If you're a horror junkie and must have your fix of thrills and chills (even when you're holidaying), make sure to put India on your itinerary. While renowned for its astounding diversity of cultures, traditions, and natural wonders, the country has a sinister dimension: a variety of supposedly haunted places ranging from forts to mountain retreats that are sure to give you the heebie-jeebies (depending on how impressionable you are).
Here's a look at some of India's most notorious "ghostly" hangouts. Their creepiness aside, they have much historical appeal, so you might want to check them out regardless of the fear factor. Many of them are easily accessible from popular tourist destinations, so consider taking a detour to the dark side when you visit India.
Notices put up by the Archaeological Survey of India (ASI) forbid visitors from entering the premises between sunset and sunrise seem to validate Bhangarh's ghost stories. But it must be pointed out that all historical sites under the protection of the ASI have similar restrictions.
Reputedly "the most haunted place in India," Bhangarh Fort lies west of Bhangarh town in the Alwar district of Rajasthan.
Built in the 17th century, the ruined fort complex comprises marketplaces, mansions, dancers' chambers, temples, and a crumbling three-storied palace with arches, walkways, columns, and ramparts.
According to folklore, the Bhangarh fort town was deserted by its inhabitants (and subsequently fell into ruin) after it was cursed by a certain Baba Balanath, an ascetic who was angered when the fort cast its shadow upon his dwelling. Locals speak of the spirits of an ancient princess and a mystic haunting the complex. There have been reports of travelers getting lost, ghostly sightings, strange sounds, and freak accidents. While none of these stories have been verified, they help sustain the mysterious aura of the place.
The nearest airport is Jaipur International Airport. To get to Bhangarh Fort, you must drive eastward from Jaipur to Dausa and then continue toward Bhangarh town, from whence you must travel west to reach Bhangarh Fort. The trip should take two hours.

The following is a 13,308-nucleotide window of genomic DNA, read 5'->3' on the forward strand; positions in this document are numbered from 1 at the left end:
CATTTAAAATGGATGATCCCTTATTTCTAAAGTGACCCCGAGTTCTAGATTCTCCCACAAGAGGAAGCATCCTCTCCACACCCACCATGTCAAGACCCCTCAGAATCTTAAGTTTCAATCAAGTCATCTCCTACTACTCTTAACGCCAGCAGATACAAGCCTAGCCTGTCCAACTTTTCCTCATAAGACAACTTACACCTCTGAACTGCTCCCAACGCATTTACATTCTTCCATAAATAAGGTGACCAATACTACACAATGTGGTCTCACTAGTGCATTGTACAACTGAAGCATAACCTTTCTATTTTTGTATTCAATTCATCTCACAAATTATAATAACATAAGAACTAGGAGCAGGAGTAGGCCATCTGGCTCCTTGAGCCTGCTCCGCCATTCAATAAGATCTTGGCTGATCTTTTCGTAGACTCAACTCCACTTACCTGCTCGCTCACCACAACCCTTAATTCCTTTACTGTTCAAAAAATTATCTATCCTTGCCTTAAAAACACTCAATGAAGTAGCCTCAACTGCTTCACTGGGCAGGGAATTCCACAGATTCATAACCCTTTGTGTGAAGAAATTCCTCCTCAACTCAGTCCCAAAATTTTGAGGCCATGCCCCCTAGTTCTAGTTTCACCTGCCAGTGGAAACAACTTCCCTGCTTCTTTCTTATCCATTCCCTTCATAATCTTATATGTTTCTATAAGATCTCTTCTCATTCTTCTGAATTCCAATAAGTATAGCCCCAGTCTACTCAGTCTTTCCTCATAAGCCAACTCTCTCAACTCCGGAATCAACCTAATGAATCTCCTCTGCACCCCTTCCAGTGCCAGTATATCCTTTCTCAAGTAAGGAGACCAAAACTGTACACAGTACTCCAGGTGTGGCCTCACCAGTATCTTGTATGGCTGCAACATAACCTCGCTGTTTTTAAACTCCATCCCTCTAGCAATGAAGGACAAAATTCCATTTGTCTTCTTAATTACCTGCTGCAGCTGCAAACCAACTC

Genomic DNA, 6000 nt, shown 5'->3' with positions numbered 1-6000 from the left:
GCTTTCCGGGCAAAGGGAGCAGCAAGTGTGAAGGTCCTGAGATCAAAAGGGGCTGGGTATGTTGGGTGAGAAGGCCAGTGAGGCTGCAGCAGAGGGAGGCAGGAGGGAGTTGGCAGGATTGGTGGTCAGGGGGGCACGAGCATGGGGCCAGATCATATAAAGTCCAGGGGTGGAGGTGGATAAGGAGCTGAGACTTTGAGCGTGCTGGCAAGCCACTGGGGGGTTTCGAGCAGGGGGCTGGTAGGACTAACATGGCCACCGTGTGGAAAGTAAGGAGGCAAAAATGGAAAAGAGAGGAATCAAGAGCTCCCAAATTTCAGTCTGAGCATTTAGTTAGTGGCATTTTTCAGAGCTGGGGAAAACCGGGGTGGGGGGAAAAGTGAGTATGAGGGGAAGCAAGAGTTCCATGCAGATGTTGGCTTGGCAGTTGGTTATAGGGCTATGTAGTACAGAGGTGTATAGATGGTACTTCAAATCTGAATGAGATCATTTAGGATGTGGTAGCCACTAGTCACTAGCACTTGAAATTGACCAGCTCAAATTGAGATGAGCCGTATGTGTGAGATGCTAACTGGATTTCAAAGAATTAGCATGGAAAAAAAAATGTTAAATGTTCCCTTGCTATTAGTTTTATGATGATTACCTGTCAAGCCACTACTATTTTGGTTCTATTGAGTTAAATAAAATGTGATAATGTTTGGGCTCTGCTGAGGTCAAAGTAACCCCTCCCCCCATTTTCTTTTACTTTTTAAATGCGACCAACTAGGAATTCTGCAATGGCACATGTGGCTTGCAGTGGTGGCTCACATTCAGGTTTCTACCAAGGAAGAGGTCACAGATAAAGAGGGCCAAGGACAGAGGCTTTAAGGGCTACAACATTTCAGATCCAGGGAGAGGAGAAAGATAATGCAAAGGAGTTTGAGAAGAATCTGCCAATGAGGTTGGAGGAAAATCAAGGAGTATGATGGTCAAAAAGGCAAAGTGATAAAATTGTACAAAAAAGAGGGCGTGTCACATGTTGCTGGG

Located in the heart of Delhi, this architectural wonder is a remake of the original that was believed to have been built by the mythological Maharaja Agrasen.
Built during the Tuglaq period of the Delhi Sultanate, the Agrasen Ki Baoli is a rectangular step well, unlike the more common circular step wells. Constructed from rocks and stones, it is 60 meters long and 15 meters wide. It has three levels with arched alcoves and a flight of more than a hundred steps leading from road level down to a circular grille-covered well.
Although no longer a functioning well, the baoli continues to attract scores of visitors. Some come to admire its architectural beauty, while others are drawn to the place by the stories that surround it.
Legend has it that the well was cursed, and its water turned black. Despite this sorry turn of events, people continued to visit the baoli, some choosing to commit suicide in its inky-black depths. Locals insist that no body had ever been recovered and that the baoli is the domicile of demons.
The Agrasen Ki Baoli is a short walk from Connaught Place in the heart of Delhi. The well is open throughout the year, and entrance is free, though visits are not allowed between 6 p.m. and 7 a.m.
Built-in the hill station of Mussoorie by an Irish barrister from Lucknow, the Savoy Hotel opened for business in 1902.